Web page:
The Adventurous Heart

When you are facing something new, do you ever experience nervousness or fear? They say life begins at the end of your comfort zone, and there is no better time than the present to begin an adventure, take a risk or try something new.

Salsa dancing, biking or jet skiing are great ways to get your heart pumping! Some adventurous local activities you could try are kayaking, paddle boarding, or the ropes course at the Hattiesburg Zoo!

Not feeling that adventurous? Institute a “new recipe” night at your home a few nights a week. A family member can choose a recipe he or she would like to try and then you can prepare it together. It’s a great way to get kids involved in choosing healthy meals and helping in the kitchen. We have some great recipes you could try here!

“Novelty and adventure are the opposite of boredom and monotony,” says Caroline Smith, MA, LPC, CSAT-S, CMAT, CIP, Director of Intensive Workshops at Pine Grove Behavioral Health and Addiction Services. “When we keep doing the same things the same way, the brains pleasure and reward centers aren’t activated.”

When you are faced with a new challenge or activity, here are some things to remember:

  • Trying something new requires courage — realizing that you are able to accomplish and complete new things will give you the courage to be more adventurous.
  • Trying something new may enhance your life — entire lives and career paths have been changed by trying something new.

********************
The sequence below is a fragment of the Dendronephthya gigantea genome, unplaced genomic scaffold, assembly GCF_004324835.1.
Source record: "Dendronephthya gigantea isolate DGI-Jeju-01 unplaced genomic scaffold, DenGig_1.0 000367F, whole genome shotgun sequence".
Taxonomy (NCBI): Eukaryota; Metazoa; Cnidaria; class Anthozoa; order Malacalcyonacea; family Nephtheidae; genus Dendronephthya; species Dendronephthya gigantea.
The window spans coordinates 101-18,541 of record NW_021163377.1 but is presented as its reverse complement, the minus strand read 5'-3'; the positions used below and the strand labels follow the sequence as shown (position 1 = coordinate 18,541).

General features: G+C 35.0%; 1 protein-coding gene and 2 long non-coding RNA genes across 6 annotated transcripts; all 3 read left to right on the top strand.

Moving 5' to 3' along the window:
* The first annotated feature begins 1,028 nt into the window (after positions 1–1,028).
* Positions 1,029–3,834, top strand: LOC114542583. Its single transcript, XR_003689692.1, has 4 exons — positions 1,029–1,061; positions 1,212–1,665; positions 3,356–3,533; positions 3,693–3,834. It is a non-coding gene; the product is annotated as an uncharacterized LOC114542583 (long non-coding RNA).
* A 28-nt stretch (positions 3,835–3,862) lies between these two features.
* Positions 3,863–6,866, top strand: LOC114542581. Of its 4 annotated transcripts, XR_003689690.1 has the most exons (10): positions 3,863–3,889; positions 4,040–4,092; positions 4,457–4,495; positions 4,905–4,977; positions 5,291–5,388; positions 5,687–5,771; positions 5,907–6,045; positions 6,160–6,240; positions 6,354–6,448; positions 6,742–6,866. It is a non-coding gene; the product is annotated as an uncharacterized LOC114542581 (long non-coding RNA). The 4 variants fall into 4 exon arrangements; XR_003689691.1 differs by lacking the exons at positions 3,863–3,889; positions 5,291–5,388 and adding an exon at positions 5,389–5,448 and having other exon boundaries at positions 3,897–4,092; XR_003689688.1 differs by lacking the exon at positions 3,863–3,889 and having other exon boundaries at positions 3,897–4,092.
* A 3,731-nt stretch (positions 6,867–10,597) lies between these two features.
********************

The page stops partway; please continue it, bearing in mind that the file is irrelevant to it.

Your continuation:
• Trying new things keeps you from becoming bored — new challenges help spice up your life, meet new people, and find new things you love.
  • Trying something new forces you to grow as a person — realizing you have the ability to accomplish something new often leads to beneficial changes in your life such as new ways of thinking or openness to new challenges.

Too much of a good thing, however, can have adverse effects on your body. The fear and anxiety your body experiences during a new activity causes your body to prepare itself for a “fight-or-flight” response by releasing the hormones adrenaline and cortisol. These hormones suppress bodily functions such as the digestive process and instead prepare the body to react to outside stimuli.

If you are constantly stressed, these hormones can lead to serious health problems such as heart disease, sleep problems, digestive problems, obesity, memory impairment, and worsening of skin conditions.

Here are tips to help you reduce stress:

  • Eat a healthy diet full of whole grains, vegetables, and fruit
  • Exercise regularly
  • Get plenty of sleep
  • Practice relaxation techniques such as meditation
  • Have a sense of humor — don’t sweat over the “little things”


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